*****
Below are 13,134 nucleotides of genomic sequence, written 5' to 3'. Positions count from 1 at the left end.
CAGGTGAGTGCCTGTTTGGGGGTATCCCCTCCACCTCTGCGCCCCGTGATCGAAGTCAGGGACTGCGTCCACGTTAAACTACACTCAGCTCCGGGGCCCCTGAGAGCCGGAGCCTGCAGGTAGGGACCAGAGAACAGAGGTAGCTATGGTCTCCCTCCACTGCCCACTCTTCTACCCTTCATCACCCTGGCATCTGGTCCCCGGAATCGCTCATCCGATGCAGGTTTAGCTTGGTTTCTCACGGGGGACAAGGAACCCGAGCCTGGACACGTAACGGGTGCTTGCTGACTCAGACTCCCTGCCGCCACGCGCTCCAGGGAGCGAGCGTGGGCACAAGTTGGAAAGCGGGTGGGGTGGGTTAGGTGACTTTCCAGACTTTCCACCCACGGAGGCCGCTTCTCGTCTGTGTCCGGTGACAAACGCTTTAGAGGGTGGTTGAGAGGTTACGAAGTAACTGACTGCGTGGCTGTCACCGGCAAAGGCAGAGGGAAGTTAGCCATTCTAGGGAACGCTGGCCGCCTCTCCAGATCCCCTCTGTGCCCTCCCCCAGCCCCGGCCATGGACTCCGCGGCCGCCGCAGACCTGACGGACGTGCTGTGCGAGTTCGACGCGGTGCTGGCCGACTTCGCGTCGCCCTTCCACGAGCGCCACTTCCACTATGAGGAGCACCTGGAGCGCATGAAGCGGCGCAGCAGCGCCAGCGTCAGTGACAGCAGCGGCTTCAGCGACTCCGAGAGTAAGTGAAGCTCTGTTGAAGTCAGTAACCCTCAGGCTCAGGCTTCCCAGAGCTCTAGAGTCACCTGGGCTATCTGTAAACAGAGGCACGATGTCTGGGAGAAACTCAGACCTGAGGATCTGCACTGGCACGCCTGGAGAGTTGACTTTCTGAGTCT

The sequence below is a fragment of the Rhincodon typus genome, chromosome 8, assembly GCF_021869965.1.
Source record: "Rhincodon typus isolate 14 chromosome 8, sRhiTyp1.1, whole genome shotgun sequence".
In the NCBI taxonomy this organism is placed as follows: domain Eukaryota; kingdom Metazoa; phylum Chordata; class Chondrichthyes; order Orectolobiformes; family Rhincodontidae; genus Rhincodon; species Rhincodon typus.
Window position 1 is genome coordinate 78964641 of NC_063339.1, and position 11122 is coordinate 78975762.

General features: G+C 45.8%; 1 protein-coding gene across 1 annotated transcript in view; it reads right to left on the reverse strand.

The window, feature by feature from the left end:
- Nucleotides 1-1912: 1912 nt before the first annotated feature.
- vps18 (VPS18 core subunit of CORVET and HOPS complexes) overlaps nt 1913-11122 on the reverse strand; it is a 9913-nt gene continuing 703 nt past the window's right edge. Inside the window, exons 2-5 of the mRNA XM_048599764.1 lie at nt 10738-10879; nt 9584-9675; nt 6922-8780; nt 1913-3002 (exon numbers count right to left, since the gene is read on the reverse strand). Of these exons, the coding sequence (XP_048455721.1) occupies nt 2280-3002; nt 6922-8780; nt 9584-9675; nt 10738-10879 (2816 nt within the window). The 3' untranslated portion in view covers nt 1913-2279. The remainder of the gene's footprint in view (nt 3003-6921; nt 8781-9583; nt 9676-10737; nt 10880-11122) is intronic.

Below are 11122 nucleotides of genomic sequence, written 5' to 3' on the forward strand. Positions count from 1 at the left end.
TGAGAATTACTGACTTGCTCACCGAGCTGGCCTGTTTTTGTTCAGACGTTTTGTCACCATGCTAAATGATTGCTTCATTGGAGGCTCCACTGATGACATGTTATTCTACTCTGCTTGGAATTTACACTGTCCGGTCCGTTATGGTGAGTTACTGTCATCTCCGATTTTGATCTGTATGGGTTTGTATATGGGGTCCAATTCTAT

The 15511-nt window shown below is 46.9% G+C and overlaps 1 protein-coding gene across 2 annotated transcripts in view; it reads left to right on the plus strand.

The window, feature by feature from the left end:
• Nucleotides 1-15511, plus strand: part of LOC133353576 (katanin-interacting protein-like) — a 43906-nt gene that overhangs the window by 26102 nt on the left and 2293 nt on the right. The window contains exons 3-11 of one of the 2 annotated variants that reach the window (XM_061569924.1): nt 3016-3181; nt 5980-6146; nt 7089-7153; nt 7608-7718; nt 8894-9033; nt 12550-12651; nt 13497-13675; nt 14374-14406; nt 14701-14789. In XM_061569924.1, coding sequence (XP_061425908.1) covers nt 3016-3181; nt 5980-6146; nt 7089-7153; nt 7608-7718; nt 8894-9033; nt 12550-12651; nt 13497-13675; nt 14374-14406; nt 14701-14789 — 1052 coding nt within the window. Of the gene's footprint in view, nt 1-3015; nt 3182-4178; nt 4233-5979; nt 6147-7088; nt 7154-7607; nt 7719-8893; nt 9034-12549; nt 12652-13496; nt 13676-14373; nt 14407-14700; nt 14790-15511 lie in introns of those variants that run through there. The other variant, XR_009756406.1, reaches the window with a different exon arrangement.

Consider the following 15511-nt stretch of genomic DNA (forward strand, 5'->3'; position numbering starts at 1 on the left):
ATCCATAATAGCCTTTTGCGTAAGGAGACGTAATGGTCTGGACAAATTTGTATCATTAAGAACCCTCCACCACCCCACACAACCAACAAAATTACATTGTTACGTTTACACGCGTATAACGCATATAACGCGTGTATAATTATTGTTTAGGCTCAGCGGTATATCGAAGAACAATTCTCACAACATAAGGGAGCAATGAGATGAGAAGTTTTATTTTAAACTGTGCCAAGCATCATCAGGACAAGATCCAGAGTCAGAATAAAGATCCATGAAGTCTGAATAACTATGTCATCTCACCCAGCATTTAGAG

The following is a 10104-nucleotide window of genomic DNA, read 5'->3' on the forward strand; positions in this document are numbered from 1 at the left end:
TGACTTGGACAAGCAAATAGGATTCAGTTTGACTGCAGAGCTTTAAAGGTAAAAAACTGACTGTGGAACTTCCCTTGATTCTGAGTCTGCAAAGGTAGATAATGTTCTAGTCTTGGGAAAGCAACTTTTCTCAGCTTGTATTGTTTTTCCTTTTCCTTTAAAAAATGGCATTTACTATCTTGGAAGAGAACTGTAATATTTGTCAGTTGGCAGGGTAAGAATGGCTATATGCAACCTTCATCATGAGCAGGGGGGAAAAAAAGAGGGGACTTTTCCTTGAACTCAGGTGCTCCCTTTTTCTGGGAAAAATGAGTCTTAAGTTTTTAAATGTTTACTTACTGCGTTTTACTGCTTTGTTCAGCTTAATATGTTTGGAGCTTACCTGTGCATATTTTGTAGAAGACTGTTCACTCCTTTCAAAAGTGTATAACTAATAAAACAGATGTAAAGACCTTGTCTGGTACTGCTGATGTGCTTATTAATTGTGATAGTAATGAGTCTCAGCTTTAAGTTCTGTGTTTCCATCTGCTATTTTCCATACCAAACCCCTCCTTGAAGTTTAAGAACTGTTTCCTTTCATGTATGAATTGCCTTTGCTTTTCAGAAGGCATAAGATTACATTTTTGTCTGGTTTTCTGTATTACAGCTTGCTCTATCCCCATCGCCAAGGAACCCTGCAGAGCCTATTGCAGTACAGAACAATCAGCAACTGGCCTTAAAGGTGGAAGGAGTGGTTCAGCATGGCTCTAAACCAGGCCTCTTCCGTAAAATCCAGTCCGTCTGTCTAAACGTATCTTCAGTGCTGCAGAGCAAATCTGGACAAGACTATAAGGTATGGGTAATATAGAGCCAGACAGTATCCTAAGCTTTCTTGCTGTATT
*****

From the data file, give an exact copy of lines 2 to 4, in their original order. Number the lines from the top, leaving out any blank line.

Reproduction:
CAGGTGAGTGCCTGTTTGGGGGTATCCCCTCCACCTCTGCGCCCCGTGATCGAAGTCAGGGACTGCGTCCACGTTAAACTACACTCAGCTCCGGGGCCCCTGAGAGCCGGAGCCTGCAGGTAGGGACCAGAGAACAGAGGTAGCTATGGTCTCCCTCCACTGCCCACTCTTCTACCCTTCATCACCCTGGCATCTGGTCCCCGGAATCGCTCATCCGATGCAGGTTTAGCTTGGTTTCTCACGGGGGACAAGGAACCCGAGCCTGGACACGTAACGGGTGCTTGCTGACTCAGACTCCCTGCCGCCACGCGCTCCAGGGAGCGAGCGTGGGCACAAGTTGGAAAGCGGGTGGGGTGGGTTAGGTGACTTTCCAGACTTTCCACCCACGGAGGCCGCTTCTCGTCTGTGTCCGGTGACAAACGCTTTAGAGGGTGGTTGAGAGGTTACGAAGTAACTGACTGCGTGGCTGTCACCGGCAAAGGCAGAGGGAAGTTAGCCATTCTAGGGAACGCTGGCCGCCTCTCCAGATCCCCTCTGTGCCCTCCCCCAGCCCCGGCCATGGACTCCGCGGCCGCCGCAGACCTGACGGACGTGCTGTGCGAGTTCGACGCGGTGCTGGCCGACTTCGCGTCGCCCTTCCACGAGCGCCACTTCCACTATGAGGAGCACCTGGAGCGCATGAAGCGGCGCAGCAGCGCCAGCGTCAGTGACAGCAGCGGCTTCAGCGACTCCGAGAGTAAGTGAAGCTCTGTTGAAGTCAGTAACCCTCAGGCTCAGGCTTCCCAGAGCTCTAGAGTCACCTGGGCTATCTGTAAACAGAGGCACGATGTCTGGGAGAAACTCAGACCTGAGGATCTGCACTGGCACGCCTGGAGAGTTGACTTTCTGAGTCT

The sequence below is a fragment of the Rhincodon typus genome, chromosome 8, assembly GCF_021869965.1.
Source record: "Rhincodon typus isolate 14 chromosome 8, sRhiTyp1.1, whole genome shotgun sequence".